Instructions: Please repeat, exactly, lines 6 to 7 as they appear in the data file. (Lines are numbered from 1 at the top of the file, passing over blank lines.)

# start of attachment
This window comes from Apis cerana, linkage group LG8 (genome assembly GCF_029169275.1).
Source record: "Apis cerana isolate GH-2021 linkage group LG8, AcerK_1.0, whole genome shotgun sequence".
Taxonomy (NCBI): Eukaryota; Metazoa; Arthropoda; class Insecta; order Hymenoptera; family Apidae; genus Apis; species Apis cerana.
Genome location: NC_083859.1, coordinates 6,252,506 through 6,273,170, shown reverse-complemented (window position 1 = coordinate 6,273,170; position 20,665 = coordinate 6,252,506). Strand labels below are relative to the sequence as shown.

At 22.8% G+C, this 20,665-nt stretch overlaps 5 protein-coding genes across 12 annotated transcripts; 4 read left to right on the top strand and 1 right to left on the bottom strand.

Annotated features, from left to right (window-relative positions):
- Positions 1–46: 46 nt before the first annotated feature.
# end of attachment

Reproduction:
Annotated features, from left to right (window-relative positions):
- Positions 1–46: 46 nt before the first annotated feature.